Especially for a church leader with very little staff and a desire to grow, developing infrastructure can be a daunting task. Basically the question is, Where do I start?
Once a church leader is convinced that developing infrastructure is fundamentally important to growth, the next step is getting it done. Here is where the real work begins. Also, many in church leadership roles are not gifted such that they’re excited about documenting processes, writing procedures, or establishing and documenting policies. In fact, they pretty much hate that kind of stuff!
So, the first order of business in beginning the infrastructure development effort is finding a leader that is gifted that way and understands how to get it done, or at least get it started. In most churches that means identifying a leader and nurturing a relationship with them, eventually plugging them in to serving as a process improvement volunteer. (See my post on Leadership Evangelism.)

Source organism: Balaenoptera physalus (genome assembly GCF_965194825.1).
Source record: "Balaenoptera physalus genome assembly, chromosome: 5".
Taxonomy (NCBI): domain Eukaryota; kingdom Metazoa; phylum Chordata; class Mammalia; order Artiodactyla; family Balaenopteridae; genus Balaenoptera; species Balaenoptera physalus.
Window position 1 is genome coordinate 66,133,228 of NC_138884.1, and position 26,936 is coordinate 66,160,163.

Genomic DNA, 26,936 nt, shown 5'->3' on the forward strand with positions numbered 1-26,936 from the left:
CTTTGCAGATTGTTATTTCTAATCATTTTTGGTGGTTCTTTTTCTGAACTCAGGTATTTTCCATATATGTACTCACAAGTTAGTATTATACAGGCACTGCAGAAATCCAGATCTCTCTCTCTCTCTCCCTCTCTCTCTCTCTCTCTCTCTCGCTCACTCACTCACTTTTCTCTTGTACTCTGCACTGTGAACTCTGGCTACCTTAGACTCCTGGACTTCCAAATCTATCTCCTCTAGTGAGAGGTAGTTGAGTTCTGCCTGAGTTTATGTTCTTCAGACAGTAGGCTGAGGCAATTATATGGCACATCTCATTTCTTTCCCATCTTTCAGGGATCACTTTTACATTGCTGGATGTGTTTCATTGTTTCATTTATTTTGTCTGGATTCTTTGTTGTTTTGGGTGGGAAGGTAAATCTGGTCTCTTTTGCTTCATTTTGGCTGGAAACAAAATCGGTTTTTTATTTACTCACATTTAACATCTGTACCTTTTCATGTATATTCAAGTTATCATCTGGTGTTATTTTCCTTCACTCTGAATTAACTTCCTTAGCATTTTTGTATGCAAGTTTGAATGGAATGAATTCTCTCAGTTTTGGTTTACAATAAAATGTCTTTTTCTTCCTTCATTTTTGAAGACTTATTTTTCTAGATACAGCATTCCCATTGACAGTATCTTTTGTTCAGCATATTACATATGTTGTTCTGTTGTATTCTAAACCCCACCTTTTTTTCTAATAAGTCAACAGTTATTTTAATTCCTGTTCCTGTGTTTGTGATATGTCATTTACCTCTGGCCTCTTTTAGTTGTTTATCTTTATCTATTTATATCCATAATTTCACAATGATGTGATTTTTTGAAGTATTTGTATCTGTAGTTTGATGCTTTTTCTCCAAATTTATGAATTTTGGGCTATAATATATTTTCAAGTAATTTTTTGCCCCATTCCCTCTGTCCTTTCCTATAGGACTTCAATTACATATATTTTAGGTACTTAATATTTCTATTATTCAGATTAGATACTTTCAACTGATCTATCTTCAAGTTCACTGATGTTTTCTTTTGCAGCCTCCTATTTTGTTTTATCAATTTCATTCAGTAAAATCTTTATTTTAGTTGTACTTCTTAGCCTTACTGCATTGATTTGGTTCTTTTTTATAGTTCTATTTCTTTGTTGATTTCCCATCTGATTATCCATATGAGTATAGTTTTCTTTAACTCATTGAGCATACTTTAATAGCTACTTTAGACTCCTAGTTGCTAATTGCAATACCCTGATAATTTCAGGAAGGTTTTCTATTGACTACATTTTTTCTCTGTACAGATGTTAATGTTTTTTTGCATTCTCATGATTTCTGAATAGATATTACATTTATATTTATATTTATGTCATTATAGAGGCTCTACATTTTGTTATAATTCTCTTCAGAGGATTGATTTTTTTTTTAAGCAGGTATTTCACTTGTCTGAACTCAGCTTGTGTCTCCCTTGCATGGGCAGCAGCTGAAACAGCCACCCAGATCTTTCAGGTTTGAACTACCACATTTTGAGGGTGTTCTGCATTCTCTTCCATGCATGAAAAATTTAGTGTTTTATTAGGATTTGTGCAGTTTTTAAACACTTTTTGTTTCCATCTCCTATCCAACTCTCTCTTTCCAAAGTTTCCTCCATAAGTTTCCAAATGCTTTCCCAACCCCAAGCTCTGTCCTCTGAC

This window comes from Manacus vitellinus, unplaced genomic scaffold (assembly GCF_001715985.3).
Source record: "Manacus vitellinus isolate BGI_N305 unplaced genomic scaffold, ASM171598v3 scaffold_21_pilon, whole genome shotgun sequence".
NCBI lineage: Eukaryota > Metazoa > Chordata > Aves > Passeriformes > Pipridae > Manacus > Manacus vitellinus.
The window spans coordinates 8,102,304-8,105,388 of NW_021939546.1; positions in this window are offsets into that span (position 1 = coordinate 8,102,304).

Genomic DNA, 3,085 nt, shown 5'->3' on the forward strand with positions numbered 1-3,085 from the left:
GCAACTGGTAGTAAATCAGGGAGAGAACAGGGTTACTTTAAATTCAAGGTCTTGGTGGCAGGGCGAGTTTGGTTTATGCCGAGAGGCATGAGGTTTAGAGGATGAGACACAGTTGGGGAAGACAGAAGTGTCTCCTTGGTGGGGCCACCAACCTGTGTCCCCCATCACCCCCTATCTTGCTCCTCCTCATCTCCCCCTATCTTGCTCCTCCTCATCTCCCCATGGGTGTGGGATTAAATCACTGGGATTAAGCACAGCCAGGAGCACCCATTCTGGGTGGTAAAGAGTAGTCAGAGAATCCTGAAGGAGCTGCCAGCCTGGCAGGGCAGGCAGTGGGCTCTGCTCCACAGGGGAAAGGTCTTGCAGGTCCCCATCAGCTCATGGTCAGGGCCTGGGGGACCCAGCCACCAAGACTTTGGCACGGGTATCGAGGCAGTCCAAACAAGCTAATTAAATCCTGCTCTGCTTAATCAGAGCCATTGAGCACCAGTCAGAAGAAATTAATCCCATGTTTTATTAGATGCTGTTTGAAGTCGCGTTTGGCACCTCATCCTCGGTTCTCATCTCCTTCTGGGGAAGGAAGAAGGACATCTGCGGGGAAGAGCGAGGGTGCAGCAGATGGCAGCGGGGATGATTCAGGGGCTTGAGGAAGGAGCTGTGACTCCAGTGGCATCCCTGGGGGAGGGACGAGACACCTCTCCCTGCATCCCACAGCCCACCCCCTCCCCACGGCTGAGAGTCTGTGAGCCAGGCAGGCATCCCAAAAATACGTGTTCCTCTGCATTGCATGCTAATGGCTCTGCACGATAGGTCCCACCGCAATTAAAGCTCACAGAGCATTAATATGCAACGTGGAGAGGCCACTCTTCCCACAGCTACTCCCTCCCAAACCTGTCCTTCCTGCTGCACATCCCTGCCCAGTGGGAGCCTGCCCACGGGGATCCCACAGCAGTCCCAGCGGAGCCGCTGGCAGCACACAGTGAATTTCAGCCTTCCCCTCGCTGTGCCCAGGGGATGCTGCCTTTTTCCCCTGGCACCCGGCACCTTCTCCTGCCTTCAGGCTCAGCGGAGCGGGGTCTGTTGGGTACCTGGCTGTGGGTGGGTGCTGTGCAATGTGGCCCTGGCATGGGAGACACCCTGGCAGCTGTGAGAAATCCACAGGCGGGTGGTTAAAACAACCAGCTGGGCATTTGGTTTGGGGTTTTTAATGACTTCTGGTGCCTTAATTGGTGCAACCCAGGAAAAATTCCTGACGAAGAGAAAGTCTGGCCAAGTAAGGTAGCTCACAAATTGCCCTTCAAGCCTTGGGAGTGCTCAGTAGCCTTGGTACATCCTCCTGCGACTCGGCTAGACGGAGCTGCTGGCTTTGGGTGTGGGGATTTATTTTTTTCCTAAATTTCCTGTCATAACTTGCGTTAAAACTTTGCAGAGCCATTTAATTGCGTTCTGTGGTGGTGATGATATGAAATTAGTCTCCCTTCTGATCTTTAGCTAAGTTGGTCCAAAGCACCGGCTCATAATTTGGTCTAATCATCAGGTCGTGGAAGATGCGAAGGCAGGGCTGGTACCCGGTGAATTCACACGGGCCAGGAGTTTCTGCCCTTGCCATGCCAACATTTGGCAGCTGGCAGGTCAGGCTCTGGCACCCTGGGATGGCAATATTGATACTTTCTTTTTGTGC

The next step is to identify what I call “pain points.” What recurring activity or area of ministry is causing you the most pain? What keeps you up at night? In every church there’s something that isn’t going the way you want. These issues or “processes in need of improvement” should be listed out and then prioritized. From there you work the highest priority first and continue down the list. Keep the list active by continuing to add items as they come up and re-prioritize if needed. And, then continue to work on the highest priority first.
A simple example comes from many years ago when we were seeing an upward trend in the number of requests for a pastor to perform a wedding. (Checkout this recent post on Does Your Church Do “Fly By” Weddings?) Responding to the requests and making decisions about which we would say “yes” to and which we would say “no” to became a real “pain.” Also, we recognized that we needed to make some decisions about what we were going to require of a couple asking one of our pastors to do their ceremony. What did we do? We met as a team, had a discussion about how we wanted to proceed, and we wrote a Wedding Operating Procedure.
Since then, weddings are no longer a pain. The potential couple knows and understands how to submit a request and what is required of them in order to have one of our pastors perform their ceremony. This is a pretty simple example, but I think it’s a good one.